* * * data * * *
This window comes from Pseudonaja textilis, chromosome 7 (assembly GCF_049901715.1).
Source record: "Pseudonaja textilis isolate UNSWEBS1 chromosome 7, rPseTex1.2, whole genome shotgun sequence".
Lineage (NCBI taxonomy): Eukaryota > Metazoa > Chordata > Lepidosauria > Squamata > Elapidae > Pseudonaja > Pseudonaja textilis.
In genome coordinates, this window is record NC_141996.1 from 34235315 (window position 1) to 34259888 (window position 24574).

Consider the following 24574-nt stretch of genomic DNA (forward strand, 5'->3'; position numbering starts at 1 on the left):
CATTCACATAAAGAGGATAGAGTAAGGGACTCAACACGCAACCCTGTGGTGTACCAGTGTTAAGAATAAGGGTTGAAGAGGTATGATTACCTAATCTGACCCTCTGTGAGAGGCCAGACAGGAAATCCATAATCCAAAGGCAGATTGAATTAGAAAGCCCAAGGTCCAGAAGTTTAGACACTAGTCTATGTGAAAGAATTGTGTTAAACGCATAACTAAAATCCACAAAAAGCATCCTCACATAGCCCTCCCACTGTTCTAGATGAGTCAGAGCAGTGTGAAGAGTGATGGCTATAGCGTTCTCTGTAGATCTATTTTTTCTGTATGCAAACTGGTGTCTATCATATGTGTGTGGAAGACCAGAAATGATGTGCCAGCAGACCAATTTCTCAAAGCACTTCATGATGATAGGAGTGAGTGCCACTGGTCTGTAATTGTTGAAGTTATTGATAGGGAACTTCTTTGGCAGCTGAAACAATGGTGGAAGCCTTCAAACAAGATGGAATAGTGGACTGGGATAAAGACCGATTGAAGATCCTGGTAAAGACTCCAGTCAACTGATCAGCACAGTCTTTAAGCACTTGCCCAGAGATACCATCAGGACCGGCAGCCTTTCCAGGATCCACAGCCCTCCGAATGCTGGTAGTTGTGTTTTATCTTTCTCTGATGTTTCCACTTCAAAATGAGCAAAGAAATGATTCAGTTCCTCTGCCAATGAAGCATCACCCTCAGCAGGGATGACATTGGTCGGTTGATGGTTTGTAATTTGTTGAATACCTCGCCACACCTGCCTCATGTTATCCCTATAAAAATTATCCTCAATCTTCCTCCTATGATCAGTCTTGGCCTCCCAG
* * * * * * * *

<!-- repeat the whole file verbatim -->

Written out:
This window comes from Pseudonaja textilis, chromosome 7 (assembly GCF_049901715.1).
Source record: "Pseudonaja textilis isolate UNSWEBS1 chromosome 7, rPseTex1.2, whole genome shotgun sequence".
Lineage (NCBI taxonomy): Eukaryota > Metazoa > Chordata > Lepidosauria > Squamata > Elapidae > Pseudonaja > Pseudonaja textilis.
In genome coordinates, this window is record NC_141996.1 from 34235315 (window position 1) to 34259888 (window position 24574).

Consider the following 24574-nt stretch of genomic DNA (forward strand, 5'->3'; position numbering starts at 1 on the left):
CATTCACATAAAGAGGATAGAGTAAGGGACTCAACACGCAACCCTGTGGTGTACCAGTGTTAAGAATAAGGGTTGAAGAGGTATGATTACCTAATCTGACCCTCTGTGAGAGGCCAGACAGGAAATCCATAATCCAAAGGCAGATTGAATTAGAAAGCCCAAGGTCCAGAAGTTTAGACACTAGTCTATGTGAAAGAATTGTGTTAAACGCATAACTAAAATCCACAAAAAGCATCCTCACATAGCCCTCCCACTGTTCTAGATGAGTCAGAGCAGTGTGAAGAGTGATGGCTATAGCGTTCTCTGTAGATCTATTTTTTCTGTATGCAAACTGGTGTCTATCATATGTGTGTGGAAGACCAGAAATGATGTGCCAGCAGACCAATTTCTCAAAGCACTTCATGATGATAGGAGTGAGTGCCACTGGTCTGTAATTGTTGAAGTTATTGATAGGGAACTTCTTTGGCAGCTGAAACAATGGTGGAAGCCTTCAAACAAGATGGAATAGTGGACTGGGATAAAGACCGATTGAAGATCCTGGTAAAGACTCCAGTCAACTGATCAGCACAGTCTTTAAGCACTTGCCCAGAGATACCATCAGGACCGGCAGCCTTTCCAGGATCCACAGCCCTCCGAATGCTGGTAGTTGTGTTTTATCTTTCTCTGATGTTTCCACTTCAAAATGAGCAAAGAAATGATTCAGTTCCTCTGCCAATGAAGCATCACCCTCAGCAGGGATGACATTGGTCGGTTGATGGTTTGTAATTTGTTGAATACCTCGCCACACCTGCCTCATGTTATCCCTATAAAAATTATCCTCAATCTTCCTCCTATGATCAGTCTTGGCCTCCCAG